Grace King CFP

Call for Papers


“Grace King of New Orleans: Beyond Local Color”
International Conference
EAAS’s European Study Group of 19th-century American Literature
I.D.E.A. (EA 2338)
Université de Lorraine, Metz, France
9-11 October 2014


Grace Elizabeth King (1852-1932) is perhaps best known today for her frequently anthologized story entitled “The Little Convent Girl,” first published in 1893; but she was actually a prolific writer who was highly regarded as a woman of letters during her lifetime. Her work covers a great variety of genres, from fiction (3 novels, 2 novellas, 3 collections of stories and 14 uncollected stories, a play) to history and biography (especially the colonial history of Louisiana, her native state, and the lives of several Louisianans); she is also the author of an autobiography and of numerous magazine articles and sketches. Interest in King’s work waned during the last years of her life, mostly because she was still writing about the past instead of contemporary events, but also because she was recognized as a member of the Local Color school – already considered a minor genre by the turn into the 20th century. In other words, she encountered the same fate as another female writer who used New Orleans and Louisiana as a backdrop for her stories and was also labelled a local colorist, the now celebrated Kate Chopin.

Interest in Grace King was revived in the 1970’s and 1980’s. Instrumental in this respect were Robert Bush’s anthology (Grace King of New Orleans: A Selection of her Writings, 1973) and, a decade later, biography of King (Grace King: A Southern Destiny, 1983), as well as Anne Goodwyn Jones’s chapter in her 1981 study of seven women writers from the South (Tomorrow is Another Day). Feminist critics also became interested in her when they realized that her fiction was centered on the ways in which women’s lives (both black and white) were affected by the socio-historical context of the Civil War and Reconstruction in New Orleans. King may be a local colorist in many regards, but the themes that recur in her fiction, her treatment of them, her use of irony, her handling of language (in particular dialect) and of structure, as well as her style, enable her to escape the sentimentality and nostalgia associated with the Local Color school and therefore to transcend the limits of the genre.

This conference will be the eighth meeting of the European Study Group of Nineteenth Century American Literature, a group that was established during the biennial EAAS (European Association for American Studies) conference in Cyprus and has met annually since its creation. The group’s meetings have been hosted by different universities in countries as varied as Poland, Turkey, France, Italy, Spain and Romania. This year’s conference is organized by the research center I.D.E.A. (Interdisciplinarité dans le monde Anglophone) and sponsored by Université de Lorraine and Nanterre-based research group FAAAM (Femmes Auteurs Anglo-Américaines). It aims at exploring various aspects of Grace King’s fictional works in order to show that her portrait of New Orleans society and her depiction of women’s predicament were not only insightful but actually quite subversive; it also aims at fostering renewed scholarly interest in her.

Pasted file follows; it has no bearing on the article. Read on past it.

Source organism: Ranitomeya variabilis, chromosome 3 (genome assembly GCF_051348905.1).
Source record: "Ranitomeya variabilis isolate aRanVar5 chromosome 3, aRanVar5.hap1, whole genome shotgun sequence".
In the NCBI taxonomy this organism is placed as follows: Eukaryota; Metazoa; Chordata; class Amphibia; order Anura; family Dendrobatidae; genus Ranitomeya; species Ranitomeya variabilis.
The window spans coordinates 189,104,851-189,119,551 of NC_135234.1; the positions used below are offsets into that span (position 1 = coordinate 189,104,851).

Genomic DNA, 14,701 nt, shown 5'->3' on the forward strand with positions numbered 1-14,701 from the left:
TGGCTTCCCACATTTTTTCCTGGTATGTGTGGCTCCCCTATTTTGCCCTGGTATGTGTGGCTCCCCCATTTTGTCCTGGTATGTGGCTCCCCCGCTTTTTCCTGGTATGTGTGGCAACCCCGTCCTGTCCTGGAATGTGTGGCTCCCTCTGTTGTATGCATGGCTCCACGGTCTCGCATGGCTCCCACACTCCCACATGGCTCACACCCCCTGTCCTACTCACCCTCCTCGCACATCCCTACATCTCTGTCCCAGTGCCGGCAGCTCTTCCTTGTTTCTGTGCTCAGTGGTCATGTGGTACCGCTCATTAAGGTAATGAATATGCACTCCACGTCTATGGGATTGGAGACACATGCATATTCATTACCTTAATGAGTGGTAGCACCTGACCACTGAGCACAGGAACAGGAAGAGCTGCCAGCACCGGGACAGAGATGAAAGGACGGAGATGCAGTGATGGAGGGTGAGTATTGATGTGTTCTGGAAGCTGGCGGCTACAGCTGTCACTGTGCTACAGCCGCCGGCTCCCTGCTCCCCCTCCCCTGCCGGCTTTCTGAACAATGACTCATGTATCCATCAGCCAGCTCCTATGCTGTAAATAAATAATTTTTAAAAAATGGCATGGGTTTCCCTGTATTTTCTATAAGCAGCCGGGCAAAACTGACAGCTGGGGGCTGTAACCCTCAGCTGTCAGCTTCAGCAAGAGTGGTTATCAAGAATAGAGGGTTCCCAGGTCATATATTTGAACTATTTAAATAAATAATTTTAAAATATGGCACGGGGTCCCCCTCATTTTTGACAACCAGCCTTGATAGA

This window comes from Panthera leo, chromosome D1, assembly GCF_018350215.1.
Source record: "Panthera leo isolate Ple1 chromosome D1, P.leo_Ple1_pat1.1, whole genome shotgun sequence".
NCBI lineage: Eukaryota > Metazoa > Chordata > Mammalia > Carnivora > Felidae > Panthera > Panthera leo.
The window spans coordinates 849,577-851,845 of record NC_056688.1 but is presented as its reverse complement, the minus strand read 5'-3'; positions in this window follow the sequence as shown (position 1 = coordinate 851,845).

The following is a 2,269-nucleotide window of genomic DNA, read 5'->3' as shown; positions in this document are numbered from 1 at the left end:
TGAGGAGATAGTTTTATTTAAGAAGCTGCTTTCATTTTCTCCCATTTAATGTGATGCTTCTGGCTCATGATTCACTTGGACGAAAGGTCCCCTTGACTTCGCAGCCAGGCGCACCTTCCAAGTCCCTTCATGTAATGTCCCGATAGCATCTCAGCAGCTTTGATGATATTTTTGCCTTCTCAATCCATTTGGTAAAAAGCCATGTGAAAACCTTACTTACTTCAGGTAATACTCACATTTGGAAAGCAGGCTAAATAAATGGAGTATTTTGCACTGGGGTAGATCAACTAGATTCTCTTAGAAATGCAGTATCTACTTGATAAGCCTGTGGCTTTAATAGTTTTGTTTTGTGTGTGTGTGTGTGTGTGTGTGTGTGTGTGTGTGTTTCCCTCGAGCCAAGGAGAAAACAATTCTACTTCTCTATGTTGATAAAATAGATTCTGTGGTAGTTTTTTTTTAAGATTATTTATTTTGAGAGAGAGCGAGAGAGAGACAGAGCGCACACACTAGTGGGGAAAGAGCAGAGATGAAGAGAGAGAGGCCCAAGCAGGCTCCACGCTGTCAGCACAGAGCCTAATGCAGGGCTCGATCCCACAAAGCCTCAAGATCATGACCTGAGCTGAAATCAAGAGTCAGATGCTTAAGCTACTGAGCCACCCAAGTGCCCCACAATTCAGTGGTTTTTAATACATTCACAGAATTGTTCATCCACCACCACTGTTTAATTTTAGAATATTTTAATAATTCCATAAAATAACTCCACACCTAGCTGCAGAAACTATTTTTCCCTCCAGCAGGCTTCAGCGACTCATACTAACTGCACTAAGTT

This conference will be organized as follows:

  • a keynote address delivered by Melissa Walker Heidari, Associate Professor at Columbia College, South Carolina, who published “To Find My Own Peace”: Grace King in Her Journals, 1886-1910, in 2004 with the University of Georgia Press. Her contribution will enable us to grasp Grace King’s personality and life experiences more fully before we turn to a study of her texts. It will no doubt provide us with a keener perspective on King’s writing processes, her view of herself as a writer in relation to other writers, and thus her own self-awareness of being a woman writer.
  • a workshop devoted specifically to “The Little Convent Girl,” with both papers and a round table;
  • a session devoted to other fictional works by Grace King (novels, novellas or stories)


We welcome contributions touching upon various areas, either on “The Little Convent Girl” or on King’s other works of fiction. Topics that can be addressed include (but are not limited to) gender, genre, race (and possibly how those three interact), sexuality, the color-line, myth, history, region, cultural milieus/cultural landscape of New Orleans, southernness, language (in particular King’s use of the vernacular and of French), intertextual connections (for ex. with George Washington Cable or Kate Chopin), modernity/modernism, southern gothic.



Please submit 250-word abstracts no later than June 30, 2014, to Brigitte Zaugg at


Advisory board: Marie-Claude Perrin-Chenour (Emeritus Professor, Université Paris-Ouest Nanterre-La Défense, France), Ralph Poole (Professor, Paris Lodron University of Salzburg, Austria), Verena Laschinger (Assistant Professor of American Literature, Erfurt University, Erfurt, Germany), Sirpa Salenius (University Lecturer, University of New Haven Tuscany campus, Prato, Italy), Mariana Net (Professor, Romanian Academy, Romania), Sébastien Mort (Associate Professor, Université de Lorraine, Metz, France), Brigitte Zaugg (Associate Professor, Université de Lorraine, Metz, France), André Kaenel (Professor, Université de Lorraine, Nancy, France), David Ten Eyck (Associate Professor, Université de Lorraine, Nancy, France)


Interested parties may find it useful to check out the page put together by Pr. Donna Campbell, from WSU, which contains several links, notably to those of King’s works that are available online: